Trust Law Reform
The Trusts Act 2019 was enacted on 30 July 2019. The Act comes into effect on 30 January 2021 and will apply to all New Zealand express trusts including charitable trusts.
The law reform process was highly consultative, and many changes were made to early iterations of draft legislation. The legislation, as enacted, may not be perfect but for most purposes brings New Zealand law into a much more modern style given that the prior Trustee Act is over 60 years old.
It is beyond the scope of this brief article to consider all the reforms contained within the new Act; however, the following are worth noting:
• Extension of maximum trust duration from 80 years to 125 years;
• An attempt (in the writer’s opinion) at the codification of the principles found in Schmidt v Rosewood Trust Ltd  2 AC 709 which was followed in New Zealand.
This is the single item which has raised the most eyebrows in New Zealand, and perhaps overseas, as the Act does set out quite detailed provisions concerning the requirements to provide basic information and possibly more extensive information to many if not all beneficiaries. Whilst at first sight these obligations appear onerous, there are, in fact, opportunities within the scope of the legislation to narrow the provision of information to a subset of the class of beneficiaries. In essence, we end up back in the classical position that trustees cannot operate in a vacuum and there must be at least some beneficiaries given information to ensure that the trustees are discharging their obligations.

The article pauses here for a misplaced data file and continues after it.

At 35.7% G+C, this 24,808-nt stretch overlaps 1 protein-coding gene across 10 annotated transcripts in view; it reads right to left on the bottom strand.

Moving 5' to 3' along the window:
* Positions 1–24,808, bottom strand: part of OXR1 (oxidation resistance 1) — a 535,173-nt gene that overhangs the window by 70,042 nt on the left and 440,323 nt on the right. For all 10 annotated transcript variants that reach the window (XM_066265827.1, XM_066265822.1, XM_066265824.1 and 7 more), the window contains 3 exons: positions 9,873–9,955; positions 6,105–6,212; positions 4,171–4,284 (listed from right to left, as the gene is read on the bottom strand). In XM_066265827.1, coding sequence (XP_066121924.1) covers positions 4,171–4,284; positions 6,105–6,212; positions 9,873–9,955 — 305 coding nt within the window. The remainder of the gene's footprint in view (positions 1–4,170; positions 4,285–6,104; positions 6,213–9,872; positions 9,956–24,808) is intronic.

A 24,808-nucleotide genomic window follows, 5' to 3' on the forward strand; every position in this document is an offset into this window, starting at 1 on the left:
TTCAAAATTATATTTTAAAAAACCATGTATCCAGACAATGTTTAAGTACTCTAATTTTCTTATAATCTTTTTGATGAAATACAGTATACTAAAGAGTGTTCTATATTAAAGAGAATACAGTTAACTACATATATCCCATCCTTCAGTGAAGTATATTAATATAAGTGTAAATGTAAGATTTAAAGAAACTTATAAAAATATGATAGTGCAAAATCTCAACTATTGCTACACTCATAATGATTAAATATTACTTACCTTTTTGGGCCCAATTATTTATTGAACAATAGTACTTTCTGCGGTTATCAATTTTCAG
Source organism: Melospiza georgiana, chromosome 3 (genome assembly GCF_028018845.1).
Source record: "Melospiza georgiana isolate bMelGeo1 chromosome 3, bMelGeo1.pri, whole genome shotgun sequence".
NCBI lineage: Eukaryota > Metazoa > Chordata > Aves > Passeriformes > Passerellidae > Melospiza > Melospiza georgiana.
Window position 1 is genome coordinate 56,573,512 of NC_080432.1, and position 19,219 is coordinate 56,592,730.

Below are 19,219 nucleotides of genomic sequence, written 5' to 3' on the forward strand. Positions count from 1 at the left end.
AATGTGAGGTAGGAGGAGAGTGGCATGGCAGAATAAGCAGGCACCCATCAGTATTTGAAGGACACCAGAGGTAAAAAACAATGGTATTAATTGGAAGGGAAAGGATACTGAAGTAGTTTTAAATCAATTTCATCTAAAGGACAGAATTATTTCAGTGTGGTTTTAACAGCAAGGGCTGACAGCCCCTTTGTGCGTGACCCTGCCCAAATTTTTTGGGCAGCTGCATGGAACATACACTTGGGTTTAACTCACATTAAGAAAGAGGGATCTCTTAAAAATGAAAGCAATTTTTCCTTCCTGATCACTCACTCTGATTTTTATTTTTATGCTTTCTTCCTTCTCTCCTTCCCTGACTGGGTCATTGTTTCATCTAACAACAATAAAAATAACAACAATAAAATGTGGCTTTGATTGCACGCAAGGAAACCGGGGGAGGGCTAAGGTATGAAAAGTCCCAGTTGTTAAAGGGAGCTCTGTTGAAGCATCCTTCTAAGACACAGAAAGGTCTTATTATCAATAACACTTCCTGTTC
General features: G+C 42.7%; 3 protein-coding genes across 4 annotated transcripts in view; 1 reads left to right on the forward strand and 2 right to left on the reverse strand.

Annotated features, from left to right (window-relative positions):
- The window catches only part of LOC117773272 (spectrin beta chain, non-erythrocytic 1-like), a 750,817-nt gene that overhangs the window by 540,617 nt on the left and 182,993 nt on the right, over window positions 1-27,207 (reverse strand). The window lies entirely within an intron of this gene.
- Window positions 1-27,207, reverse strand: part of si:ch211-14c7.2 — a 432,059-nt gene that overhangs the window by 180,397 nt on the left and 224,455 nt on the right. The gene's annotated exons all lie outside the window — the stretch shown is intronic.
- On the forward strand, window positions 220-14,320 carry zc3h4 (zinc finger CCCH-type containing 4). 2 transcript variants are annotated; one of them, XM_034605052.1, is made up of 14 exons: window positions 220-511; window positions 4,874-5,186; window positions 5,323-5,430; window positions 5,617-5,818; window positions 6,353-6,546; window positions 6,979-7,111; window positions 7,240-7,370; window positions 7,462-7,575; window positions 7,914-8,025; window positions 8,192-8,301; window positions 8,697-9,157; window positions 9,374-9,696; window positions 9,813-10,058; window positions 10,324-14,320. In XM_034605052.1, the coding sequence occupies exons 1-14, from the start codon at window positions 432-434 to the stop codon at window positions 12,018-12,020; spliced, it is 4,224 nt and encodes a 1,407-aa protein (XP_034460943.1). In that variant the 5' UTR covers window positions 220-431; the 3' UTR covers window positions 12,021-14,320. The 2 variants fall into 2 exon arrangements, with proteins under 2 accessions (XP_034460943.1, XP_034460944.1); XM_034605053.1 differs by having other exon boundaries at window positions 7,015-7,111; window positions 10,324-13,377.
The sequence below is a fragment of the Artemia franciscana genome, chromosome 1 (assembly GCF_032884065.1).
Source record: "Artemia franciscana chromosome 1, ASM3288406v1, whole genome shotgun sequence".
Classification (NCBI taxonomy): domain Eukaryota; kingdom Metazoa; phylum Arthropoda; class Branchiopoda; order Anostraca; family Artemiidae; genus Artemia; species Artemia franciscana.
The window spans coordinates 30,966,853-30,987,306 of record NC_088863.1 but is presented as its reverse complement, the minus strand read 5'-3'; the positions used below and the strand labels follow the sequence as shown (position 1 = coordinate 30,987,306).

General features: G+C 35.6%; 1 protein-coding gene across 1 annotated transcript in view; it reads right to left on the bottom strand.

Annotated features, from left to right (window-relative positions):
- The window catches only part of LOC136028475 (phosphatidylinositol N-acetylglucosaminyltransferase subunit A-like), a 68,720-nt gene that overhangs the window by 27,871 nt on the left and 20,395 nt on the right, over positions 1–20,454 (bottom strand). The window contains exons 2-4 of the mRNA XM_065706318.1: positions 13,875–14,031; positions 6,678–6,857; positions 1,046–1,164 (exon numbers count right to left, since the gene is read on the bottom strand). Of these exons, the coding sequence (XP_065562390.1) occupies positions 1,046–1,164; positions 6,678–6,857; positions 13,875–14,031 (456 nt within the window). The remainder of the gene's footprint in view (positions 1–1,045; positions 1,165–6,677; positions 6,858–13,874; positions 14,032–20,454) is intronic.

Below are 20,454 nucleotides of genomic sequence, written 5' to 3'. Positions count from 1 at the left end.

• The Act also sets out several so-called mandatory and default trustee duties. The former cannot be contracted out of; the latter may be modified by express wording in the trust deed. Bedrock obligations, such as the duty to act in accordance with the terms of the trust, and the duty to act honestly and in good faith, are, not surprisingly, mandatory duties.
• One important point is the statutory “override” of Armitage v Nurse  3 WLR 1046, which supported the capacity for a trust instrument to exclude liability except for dishonesty, wilful misconduct, or recklessness. Under the Act, one cannot exclude liability for gross negligence.
• Paid advisers are required to alert the settlor to any liability exclusion or indemnity clause and to ensure that the settlor understands the meaning and effect of the clause.
John Hart Barrister